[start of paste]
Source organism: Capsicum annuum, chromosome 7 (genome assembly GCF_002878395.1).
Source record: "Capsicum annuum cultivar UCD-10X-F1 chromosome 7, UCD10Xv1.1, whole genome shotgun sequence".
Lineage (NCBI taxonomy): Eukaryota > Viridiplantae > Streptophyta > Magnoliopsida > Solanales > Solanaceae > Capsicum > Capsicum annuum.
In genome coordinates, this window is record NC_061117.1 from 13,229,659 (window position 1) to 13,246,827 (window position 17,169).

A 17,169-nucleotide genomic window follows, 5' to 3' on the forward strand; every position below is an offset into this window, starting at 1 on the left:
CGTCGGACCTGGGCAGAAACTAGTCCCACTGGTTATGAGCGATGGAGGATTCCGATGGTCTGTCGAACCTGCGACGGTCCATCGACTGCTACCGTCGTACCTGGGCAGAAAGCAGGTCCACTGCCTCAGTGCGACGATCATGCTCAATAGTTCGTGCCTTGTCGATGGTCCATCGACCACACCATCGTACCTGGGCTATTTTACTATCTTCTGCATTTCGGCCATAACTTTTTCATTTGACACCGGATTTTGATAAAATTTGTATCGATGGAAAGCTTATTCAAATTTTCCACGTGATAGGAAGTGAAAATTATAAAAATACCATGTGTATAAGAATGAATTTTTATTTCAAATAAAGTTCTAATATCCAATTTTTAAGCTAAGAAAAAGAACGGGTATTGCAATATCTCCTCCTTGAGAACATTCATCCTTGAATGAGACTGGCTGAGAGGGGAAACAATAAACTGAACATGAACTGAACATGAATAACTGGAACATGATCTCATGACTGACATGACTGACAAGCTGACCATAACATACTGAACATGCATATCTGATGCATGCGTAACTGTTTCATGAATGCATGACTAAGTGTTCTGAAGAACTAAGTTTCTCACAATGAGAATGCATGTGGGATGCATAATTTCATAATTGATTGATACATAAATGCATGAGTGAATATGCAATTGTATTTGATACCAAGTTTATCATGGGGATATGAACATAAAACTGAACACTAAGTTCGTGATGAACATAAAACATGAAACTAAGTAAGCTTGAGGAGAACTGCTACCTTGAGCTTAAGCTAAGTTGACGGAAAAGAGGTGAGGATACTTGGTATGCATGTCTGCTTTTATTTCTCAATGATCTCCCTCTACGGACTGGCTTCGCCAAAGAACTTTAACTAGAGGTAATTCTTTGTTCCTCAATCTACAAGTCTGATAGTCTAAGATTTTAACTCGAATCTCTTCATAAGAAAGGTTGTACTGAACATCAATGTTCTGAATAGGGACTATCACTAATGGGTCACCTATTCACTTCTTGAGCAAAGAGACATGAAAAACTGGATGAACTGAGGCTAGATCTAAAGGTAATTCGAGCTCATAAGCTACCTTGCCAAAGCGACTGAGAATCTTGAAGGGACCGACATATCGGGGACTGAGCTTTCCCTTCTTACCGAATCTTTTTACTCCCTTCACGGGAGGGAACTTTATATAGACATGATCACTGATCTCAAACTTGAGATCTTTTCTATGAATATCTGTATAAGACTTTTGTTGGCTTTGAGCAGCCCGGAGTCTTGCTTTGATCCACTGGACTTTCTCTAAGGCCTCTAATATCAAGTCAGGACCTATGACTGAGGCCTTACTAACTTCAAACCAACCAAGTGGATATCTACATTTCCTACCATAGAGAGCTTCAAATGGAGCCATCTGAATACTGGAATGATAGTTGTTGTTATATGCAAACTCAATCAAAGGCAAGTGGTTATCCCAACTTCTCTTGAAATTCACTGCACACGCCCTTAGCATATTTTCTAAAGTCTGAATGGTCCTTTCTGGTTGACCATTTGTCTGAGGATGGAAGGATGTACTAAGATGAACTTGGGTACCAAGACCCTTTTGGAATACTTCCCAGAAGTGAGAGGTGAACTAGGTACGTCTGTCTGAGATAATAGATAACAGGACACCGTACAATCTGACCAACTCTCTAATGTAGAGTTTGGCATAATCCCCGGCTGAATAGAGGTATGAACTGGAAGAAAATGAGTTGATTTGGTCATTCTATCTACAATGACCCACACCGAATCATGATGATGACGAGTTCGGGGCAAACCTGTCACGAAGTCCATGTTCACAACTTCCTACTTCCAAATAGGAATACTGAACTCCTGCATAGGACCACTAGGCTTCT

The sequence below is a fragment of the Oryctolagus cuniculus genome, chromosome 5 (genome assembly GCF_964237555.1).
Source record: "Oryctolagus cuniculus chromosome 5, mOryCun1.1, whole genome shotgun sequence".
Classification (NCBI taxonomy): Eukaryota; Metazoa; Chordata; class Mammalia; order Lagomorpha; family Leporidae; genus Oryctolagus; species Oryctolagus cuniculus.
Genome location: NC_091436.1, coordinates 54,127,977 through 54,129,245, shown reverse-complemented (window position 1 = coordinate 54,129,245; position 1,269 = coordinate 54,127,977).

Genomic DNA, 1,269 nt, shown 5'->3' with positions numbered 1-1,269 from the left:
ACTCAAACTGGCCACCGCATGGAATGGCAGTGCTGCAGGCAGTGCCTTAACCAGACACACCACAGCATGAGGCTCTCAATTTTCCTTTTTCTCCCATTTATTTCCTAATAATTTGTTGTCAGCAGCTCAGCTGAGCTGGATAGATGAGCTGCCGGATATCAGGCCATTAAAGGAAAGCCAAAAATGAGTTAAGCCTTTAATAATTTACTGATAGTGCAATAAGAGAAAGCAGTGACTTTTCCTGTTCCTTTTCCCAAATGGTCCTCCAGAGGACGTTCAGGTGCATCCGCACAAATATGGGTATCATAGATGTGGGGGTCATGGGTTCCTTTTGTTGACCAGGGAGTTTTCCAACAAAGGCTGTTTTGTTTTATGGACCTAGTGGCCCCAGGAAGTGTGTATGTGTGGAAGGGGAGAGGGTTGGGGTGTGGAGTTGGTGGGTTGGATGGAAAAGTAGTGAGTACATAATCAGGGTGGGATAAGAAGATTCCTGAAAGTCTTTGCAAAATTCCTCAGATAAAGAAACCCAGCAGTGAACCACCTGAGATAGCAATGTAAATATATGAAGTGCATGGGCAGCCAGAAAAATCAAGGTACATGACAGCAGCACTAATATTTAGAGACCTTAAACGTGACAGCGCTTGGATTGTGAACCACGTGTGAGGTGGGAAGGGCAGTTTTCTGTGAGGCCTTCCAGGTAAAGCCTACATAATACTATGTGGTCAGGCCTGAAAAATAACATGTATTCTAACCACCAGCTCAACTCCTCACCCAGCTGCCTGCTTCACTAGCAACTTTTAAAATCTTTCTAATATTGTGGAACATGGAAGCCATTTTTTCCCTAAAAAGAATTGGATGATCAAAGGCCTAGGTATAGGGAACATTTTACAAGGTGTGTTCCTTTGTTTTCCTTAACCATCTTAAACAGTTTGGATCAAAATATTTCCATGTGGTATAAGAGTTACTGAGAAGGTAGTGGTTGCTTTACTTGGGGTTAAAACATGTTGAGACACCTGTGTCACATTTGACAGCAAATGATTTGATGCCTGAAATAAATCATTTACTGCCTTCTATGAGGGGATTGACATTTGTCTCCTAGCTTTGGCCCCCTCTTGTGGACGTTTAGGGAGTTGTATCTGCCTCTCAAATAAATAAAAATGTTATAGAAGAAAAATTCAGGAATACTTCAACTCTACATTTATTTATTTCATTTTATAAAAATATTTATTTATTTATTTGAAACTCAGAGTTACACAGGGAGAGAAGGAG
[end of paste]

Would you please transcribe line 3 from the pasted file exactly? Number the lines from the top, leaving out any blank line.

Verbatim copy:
Lineage (NCBI taxonomy): Eukaryota > Viridiplantae > Streptophyta > Magnoliopsida > Solanales > Solanaceae > Capsicum > Capsicum annuum.